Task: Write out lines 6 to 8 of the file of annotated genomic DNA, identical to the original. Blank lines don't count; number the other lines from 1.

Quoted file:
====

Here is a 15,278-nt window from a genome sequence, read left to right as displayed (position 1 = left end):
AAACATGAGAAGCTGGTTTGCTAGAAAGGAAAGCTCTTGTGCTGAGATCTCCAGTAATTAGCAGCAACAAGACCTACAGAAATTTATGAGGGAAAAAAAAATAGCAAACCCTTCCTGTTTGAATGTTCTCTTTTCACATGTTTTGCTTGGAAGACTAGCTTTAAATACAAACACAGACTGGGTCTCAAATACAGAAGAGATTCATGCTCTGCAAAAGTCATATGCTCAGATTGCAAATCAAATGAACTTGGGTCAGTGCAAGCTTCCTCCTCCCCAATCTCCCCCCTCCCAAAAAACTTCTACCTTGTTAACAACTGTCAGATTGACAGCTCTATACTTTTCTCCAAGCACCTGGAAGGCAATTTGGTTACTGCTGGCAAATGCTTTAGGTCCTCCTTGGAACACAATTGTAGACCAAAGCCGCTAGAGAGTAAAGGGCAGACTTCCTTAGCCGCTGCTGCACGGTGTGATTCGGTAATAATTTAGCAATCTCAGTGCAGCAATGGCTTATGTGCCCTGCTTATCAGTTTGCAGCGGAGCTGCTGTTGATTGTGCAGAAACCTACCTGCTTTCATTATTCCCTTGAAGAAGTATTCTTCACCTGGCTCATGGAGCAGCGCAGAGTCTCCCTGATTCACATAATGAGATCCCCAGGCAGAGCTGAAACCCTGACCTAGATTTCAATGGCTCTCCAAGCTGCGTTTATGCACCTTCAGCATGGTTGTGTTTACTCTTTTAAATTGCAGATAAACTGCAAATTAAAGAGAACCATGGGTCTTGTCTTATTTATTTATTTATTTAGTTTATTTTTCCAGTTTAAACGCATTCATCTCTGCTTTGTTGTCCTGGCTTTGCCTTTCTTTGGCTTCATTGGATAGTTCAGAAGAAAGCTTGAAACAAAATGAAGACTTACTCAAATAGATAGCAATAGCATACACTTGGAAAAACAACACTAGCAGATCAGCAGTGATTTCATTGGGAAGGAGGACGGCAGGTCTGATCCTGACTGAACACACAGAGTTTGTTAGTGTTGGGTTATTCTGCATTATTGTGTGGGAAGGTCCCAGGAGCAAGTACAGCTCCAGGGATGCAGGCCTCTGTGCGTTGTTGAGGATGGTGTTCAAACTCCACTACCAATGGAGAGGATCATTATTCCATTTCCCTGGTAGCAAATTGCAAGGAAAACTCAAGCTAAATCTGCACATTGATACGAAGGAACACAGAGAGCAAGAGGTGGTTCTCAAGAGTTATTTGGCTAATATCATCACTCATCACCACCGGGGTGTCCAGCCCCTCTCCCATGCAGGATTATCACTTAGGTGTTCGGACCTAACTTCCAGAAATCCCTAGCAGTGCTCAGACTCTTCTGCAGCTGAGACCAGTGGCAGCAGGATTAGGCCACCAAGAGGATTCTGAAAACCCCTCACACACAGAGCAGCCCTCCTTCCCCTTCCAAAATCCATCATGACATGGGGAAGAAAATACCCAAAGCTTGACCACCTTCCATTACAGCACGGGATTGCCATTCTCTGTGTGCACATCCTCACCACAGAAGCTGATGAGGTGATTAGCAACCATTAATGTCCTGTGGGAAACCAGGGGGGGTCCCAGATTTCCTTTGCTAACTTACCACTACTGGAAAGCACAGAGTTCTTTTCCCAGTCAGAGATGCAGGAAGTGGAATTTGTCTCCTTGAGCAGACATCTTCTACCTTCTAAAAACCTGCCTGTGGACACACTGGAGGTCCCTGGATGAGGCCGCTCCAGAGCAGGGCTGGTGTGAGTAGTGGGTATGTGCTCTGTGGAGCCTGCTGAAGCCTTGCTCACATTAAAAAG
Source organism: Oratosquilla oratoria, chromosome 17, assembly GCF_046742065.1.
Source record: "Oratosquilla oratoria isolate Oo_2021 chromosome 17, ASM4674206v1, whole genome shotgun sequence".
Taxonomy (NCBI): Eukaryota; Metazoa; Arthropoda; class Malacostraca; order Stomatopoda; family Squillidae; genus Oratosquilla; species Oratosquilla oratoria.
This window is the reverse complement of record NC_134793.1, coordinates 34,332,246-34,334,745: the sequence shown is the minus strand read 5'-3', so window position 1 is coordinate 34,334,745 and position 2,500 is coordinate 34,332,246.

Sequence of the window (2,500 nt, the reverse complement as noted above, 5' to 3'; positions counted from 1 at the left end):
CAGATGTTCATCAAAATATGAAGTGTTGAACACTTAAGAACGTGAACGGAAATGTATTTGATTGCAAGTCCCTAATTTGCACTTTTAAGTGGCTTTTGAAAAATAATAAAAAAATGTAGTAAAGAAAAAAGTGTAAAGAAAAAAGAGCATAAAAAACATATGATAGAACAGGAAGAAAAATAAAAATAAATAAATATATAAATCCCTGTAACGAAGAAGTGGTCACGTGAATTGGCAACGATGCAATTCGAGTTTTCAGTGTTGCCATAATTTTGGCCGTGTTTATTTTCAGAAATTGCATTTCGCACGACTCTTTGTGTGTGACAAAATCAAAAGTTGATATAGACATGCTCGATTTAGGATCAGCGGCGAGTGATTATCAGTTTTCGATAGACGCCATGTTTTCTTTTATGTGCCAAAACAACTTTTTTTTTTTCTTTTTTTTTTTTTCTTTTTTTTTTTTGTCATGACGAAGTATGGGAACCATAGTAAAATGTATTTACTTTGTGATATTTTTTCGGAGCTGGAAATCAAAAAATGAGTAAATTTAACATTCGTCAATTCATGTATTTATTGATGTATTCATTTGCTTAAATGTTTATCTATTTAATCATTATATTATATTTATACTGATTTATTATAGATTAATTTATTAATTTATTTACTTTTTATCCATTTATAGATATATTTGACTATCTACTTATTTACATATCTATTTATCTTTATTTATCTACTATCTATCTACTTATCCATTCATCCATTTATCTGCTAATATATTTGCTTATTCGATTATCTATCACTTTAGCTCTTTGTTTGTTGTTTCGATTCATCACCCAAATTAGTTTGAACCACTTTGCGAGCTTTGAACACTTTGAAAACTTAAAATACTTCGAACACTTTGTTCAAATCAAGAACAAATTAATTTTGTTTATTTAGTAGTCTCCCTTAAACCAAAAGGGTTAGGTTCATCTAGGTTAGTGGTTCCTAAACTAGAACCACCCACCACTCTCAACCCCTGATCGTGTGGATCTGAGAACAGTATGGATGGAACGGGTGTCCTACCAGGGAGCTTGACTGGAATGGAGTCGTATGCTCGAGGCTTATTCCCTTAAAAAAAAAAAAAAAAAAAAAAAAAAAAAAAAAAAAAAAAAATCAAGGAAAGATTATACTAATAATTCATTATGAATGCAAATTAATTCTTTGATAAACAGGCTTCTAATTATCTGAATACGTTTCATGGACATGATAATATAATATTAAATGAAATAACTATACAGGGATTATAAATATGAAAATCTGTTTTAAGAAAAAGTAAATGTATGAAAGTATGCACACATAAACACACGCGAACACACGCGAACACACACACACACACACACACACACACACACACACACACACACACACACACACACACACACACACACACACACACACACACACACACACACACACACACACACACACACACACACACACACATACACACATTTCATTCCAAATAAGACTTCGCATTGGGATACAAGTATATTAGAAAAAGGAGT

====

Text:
This window is the reverse complement of record NC_134793.1, coordinates 34,332,246-34,334,745: the sequence shown is the minus strand read 5'-3', so window position 1 is coordinate 34,334,745 and position 2,500 is coordinate 34,332,246.

Sequence of the window (2,500 nt, the reverse complement as noted above, 5' to 3'; positions counted from 1 at the left end):
CAGATGTTCATCAAAATATGAAGTGTTGAACACTTAAGAACGTGAACGGAAATGTATTTGATTGCAAGTCCCTAATTTGCACTTTTAAGTGGCTTTTGAAAAATAATAAAAAAATGTAGTAAAGAAAAAAGTGTAAAGAAAAAAGAGCATAAAAAACATATGATAGAACAGGAAGAAAAATAAAAATAAATAAATATATAAATCCCTGTAACGAAGAAGTGGTCACGTGAATTGGCAACGATGCAATTCGAGTTTTCAGTGTTGCCATAATTTTGGCCGTGTTTATTTTCAGAAATTGCATTTCGCACGACTCTTTGTGTGTGACAAAATCAAAAGTTGATATAGACATGCTCGATTTAGGATCAGCGGCGAGTGATTATCAGTTTTCGATAGACGCCATGTTTTCTTTTATGTGCCAAAACAACTTTTTTTTTTTCTTTTTTTTTTTTTCTTTTTTTTTTTTGTCATGACGAAGTATGGGAACCATAGTAAAATGTATTTACTTTGTGATATTTTTTCGGAGCTGGAAATCAAAAAATGAGTAAATTTAACATTCGTCAATTCATGTATTTATTGATGTATTCATTTGCTTAAATGTTTATCTATTTAATCATTATATTATATTTATACTGATTTATTATAGATTAATTTATTAATTTATTTACTTTTTATCCATTTATAGATATATTTGACTATCTACTTATTTACATATCTATTTATCTTTATTTATCTACTATCTATCTACTTATCCATTCATCCATTTATCTGCTAATATATTTGCTTATTCGATTATCTATCACTTTAGCTCTTTGTTTGTTGTTTCGATTCATCACCCAAATTAGTTTGAACCACTTTGCGAGCTTTGAACACTTTGAAAACTTAAAATACTTCGAACACTTTGTTCAAATCAAGAACAAATTAATTTTGTTTATTTAGTAGTCTCCCTTAAACCAAAAGGGTTAGGTTCATCTAGGTTAGTGGTTCCTAAACTAGAACCACCCACCACTCTCAACCCCTGATCGTGTGGATCTGAGAACAGTATGGATGGAACGGGTGTCCTACCAGGGAGCTTGACTGGAATGGAGTCGTATGCTCGAGGCTTATTCCCTTAAAAAAAAAAAAAAAAAAAAAAAAAAAAAAAAAAAAAAAAAATCAAGGAAAGATTATACTAATAATTCATTATGAATGCAAATTAATTCTTTGATAAACAGGCTTCTAATTATCTGAATACGTTTCATGGACATGATAATATAATATTAAATGAAATAACTATACAGGGATTATAAATATGAAAATCTGTTTTAAGAAAAAGTAAATGTATGAAAGTATGCACACATAAACACACGCGAACACACGCGAACACACACACACACACACACACACACACACACACACACACACACACACACACACACACACACACACACACACACACACACACACACACACACACACACACACACACACACACACACACACACATACACACATTTCATTCCAAATAAGACTTCGCATTGGGATACAAGTATATTAGAAAAAGGAGT